In a statement issued by the ECB, it was announced that the deposit rate would be decreased by 10 basis points to -0.30 per cent as of 9 December 2015.
AMP Capital chief economist Shane Oliver said there was “disappointment that the ECB did not ease more”.
Mr Oliver noted that most share markets, particularly the eurozone, fell as a result.
“The problem is that largely due to ultra-dovish comments by ECB president Mario Draghi over the last few months, markets were expecting more and this explains the negative reaction seen in share markets, the rise in bond yields and the bounce back in the value of the euro.
“As a result Draghi has arguably lost a bit of credibility in the short term,” he said.
The euro increased against the US dollar following the announcement, up from $1.06 to $1.09, according to The Economist.
However, Mr Oliver said the initial reaction has been “overly negative” and is likely to subside in coming months.
“In fact, with Draghi known to look at share markets closely (he said a few years ago it was the first stat he looks at in the morning) and the value of the euro he is likely to have been disappointed by the initial 3.6 per cent fall in eurozone shares and the 3.0 per cent gain in the euro and is likely to push back with dovish commentary in the period ahead.”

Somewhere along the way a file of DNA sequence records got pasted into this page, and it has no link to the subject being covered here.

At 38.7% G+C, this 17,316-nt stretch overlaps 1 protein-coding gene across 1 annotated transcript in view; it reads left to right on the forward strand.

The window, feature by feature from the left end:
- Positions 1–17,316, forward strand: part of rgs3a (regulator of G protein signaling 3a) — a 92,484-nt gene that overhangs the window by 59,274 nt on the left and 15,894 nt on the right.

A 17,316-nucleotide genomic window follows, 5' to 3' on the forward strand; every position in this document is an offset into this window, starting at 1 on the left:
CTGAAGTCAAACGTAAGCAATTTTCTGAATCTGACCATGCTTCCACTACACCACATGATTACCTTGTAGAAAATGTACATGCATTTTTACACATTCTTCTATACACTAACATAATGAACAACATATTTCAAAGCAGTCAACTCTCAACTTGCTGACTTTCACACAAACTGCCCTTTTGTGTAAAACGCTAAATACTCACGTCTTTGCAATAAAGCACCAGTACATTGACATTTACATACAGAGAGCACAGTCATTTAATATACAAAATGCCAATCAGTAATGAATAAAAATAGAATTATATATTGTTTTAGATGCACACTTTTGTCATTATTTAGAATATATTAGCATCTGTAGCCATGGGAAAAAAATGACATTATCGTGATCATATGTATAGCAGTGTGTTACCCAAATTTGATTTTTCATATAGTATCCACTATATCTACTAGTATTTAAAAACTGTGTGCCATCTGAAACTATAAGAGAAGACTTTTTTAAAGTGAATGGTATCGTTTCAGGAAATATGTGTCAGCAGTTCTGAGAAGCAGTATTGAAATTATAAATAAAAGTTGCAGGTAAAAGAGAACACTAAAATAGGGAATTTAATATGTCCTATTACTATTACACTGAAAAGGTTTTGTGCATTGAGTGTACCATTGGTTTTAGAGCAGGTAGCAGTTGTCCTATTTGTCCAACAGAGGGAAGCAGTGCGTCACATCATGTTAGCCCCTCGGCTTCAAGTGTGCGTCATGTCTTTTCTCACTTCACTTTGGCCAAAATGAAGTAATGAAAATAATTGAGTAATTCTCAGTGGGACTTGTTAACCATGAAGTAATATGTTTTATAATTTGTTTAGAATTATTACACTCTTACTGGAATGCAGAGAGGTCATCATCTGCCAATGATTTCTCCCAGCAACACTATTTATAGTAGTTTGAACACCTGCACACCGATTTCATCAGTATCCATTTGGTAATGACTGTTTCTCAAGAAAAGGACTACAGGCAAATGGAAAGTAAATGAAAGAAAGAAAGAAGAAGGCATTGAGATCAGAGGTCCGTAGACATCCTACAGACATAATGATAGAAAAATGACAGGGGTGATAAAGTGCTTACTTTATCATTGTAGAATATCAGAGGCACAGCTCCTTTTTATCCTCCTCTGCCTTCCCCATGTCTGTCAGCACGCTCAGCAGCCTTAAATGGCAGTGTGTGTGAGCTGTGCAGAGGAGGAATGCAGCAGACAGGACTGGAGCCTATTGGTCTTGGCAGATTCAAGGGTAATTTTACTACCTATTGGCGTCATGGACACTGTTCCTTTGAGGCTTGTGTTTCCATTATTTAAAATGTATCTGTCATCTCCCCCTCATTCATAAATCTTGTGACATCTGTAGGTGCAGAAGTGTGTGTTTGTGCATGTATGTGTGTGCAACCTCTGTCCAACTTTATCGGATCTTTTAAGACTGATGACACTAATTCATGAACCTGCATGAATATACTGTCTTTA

Mr Oliver also said that the ECB’s “more muted” easing has taken some pressure off the US Federal Reserve by lowering the value of the US dollar, which may subtract pressure on emerging markets and commodity prices.
In reference to eurozone economic data, unemployment fell in October – but it is still at a high of 10.7 per cent, said Mr Oliver.
Core inflation still remains low, sitting at 0.9 per cent year-on-year in November, supporting the case for additional monetary easing.
In addition to cutting the cash rate, the ECB extended its €60/month bond-buying program by another six months out to March 2017, Mr Oliver said.
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